On Jobs and Delusions
We used to care what you thought about us. We went to interviews, nervously trying to win your approval. You told us no and we said thanks. Thanks for considering us. Let us know if you think we’d be suitable for anything in the future.
Some of you never called. We still think of you with hope from time to time. We wish we’d moved on, but we haven’t.
Some of you did call. Well, you emailed (that’s almost as good, right?) with news of a new position. Ecstatic, our hopes floating in a world of imagined stability, we wrote new letters, we lined up references (again). We waited with bated breath, thinking this is it! You didn’t get back to us right away, but we remained patient — any day could have been the day our lives changed, solidified in course.
We wanted this. We wanted predictability, a regular schedule with a steady paycheck and weekends off. We wanted a job we could convince ourselves we loved, tell ourselves our work mattered. That this sense of purpose could be paired with paid vacation and sick days is still something that blows our little minds.
After a few weeks of waiting, we forced ourselves to forget about what could have been. We applied for jobs that were less enticing. The people at those interviews told us they didn’t really know what the job description was or when they were hiring. They just wanted to see what was out there. They never got back to us either.
It was around this time that a few things occurred to us.
We despise multi-tasking. To be honest, we’re not even sure what you mean by this. Are you asking if we can watch the latest Art Thoughtz on YouTube while texting our mother and having a conversation with our roommate? Oh, and pizza’s in the oven, cover letter is half-finished (eclipsed by the vid) and we just had to listen to this new Panda Bear singleitjustcameoutandit’samazing!
Yeah, we can do that. But do you really want us to manage our work as thoughtlessly as we manage our social lives? We just turned nine words into one and that text we sent our mom had the word fuck in it. Wait. What? Fuck! How do we unsend that shit?!?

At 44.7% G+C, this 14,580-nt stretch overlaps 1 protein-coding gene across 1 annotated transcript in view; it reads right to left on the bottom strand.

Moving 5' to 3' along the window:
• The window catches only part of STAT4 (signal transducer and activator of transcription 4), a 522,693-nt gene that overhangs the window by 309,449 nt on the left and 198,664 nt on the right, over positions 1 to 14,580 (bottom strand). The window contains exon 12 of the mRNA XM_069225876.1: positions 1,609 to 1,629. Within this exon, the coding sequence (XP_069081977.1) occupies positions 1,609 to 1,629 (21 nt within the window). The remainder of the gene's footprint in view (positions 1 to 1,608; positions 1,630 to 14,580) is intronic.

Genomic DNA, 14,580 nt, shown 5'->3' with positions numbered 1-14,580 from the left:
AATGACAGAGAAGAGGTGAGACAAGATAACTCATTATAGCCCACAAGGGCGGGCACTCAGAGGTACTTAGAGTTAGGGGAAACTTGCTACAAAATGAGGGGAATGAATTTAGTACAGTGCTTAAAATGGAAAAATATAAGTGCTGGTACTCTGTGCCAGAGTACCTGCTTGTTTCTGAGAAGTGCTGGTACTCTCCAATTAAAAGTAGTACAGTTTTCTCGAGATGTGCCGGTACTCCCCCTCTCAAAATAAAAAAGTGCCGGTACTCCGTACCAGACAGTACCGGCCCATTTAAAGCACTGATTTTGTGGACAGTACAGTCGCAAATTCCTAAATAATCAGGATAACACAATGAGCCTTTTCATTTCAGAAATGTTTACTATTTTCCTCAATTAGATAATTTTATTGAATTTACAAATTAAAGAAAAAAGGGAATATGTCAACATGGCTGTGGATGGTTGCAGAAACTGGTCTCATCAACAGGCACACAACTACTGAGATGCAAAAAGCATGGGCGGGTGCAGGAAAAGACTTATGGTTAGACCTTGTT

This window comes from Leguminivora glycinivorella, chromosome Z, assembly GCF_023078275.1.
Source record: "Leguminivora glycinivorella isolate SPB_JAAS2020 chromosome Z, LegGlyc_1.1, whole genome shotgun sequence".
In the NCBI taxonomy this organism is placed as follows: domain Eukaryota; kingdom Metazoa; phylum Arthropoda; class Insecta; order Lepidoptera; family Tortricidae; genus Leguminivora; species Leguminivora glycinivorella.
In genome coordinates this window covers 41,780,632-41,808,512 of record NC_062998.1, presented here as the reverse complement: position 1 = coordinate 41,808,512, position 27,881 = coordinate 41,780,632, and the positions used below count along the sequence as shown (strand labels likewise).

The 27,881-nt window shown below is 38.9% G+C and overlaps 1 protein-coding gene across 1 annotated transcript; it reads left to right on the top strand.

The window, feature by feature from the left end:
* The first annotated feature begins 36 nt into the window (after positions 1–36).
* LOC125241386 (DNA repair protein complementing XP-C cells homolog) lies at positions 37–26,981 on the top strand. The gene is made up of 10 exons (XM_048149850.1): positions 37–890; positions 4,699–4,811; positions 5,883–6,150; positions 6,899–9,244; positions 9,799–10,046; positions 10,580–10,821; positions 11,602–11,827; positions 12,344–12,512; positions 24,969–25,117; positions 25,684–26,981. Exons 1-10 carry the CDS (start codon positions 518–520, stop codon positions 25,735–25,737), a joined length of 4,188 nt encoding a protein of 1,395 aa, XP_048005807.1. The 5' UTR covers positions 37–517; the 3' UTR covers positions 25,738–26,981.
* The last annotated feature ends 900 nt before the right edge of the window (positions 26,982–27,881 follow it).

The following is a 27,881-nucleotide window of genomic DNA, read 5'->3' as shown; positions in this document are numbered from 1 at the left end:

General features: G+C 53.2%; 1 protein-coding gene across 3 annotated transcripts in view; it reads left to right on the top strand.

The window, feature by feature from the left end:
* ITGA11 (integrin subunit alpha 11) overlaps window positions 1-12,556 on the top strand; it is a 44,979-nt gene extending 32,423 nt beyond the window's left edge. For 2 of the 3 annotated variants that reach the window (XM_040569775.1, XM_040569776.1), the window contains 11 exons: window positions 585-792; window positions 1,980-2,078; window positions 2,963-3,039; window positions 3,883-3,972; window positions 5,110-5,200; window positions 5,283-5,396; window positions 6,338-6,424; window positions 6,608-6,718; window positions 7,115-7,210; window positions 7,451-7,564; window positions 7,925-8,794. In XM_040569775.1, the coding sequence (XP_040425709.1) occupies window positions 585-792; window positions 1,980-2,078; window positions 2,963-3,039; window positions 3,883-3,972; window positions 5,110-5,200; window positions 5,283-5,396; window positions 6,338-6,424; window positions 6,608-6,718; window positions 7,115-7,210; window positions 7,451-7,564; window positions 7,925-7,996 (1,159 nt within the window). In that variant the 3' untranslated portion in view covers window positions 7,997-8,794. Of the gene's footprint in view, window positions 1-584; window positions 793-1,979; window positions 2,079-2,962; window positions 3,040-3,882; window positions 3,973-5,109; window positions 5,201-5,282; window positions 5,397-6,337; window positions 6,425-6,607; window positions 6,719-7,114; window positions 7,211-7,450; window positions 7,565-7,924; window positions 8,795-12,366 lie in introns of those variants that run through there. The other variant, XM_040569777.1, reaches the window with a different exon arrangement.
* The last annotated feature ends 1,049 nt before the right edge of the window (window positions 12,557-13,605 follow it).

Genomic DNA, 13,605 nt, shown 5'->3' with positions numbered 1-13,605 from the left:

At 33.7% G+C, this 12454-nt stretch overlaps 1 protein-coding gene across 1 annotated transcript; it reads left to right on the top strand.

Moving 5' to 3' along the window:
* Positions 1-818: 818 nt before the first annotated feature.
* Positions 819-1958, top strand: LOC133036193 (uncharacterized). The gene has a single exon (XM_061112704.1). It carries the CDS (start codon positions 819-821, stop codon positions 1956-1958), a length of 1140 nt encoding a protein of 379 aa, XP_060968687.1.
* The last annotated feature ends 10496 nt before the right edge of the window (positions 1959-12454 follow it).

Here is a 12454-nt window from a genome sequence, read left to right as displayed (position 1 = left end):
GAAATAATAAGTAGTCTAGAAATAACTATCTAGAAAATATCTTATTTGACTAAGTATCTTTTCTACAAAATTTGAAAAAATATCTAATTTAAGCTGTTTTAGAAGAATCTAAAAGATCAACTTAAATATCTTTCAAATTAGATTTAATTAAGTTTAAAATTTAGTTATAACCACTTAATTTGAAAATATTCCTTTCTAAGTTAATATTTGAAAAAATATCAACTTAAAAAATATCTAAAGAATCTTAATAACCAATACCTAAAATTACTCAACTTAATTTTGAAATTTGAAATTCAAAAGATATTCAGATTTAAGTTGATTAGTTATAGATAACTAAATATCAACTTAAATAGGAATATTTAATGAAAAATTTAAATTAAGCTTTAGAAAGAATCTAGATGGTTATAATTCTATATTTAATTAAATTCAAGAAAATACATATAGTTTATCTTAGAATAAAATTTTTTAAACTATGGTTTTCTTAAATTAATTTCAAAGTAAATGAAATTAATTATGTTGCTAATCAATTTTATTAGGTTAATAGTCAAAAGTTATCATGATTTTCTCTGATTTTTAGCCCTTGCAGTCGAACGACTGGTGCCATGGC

Yes, we can conceive of multiple projects happening at the same time, with coinciding deadlines. We were able to handle this in middle school, we did it in high school and, more intensely, as undergraduates. Some of us even did it in grad school. We also juggled internships and paid work, often while we were in school meeting deadlines, studying for final exams or writing research papers. That’s time-management, not multi-tasking. Please don’t ask any more gross questions like can you multi-task.
We also hate it when you say you want a self-starter or a self-directed crackerjack. It’s all the same imaginary word-junk. If we were self-starters, we wouldn’t be applying for these jobs with you. We’d be self-starting food carts or farms or underground music venues. We’d be mending shirts and relations with American Indians. We’d be brewing beer and finding doctors and dentists who’d barter for their services. We’d be discovering something as useful as electricity or inventing something as revolutionary as the internet. We’d be making flying cars powered by greenhouse gasses or finding ways to collect and use that mass of plastic floating in the ocean.
And that realization brought us to a new one. We don’t think those jobs we applied for way-back-when were the best we can do after all. We don’t need your approval. We’ll bag groceries at a co-op or wait tables in some locavore restaurant where you’re probably one of the customers. We’ll eat well, keep fit and save tips until we have enough for a scrap of land to grow food and a few apple trees. We’ll live simply, get to know our neighbors and let our dreams run wild. We’ll make meaning where you left us with none.
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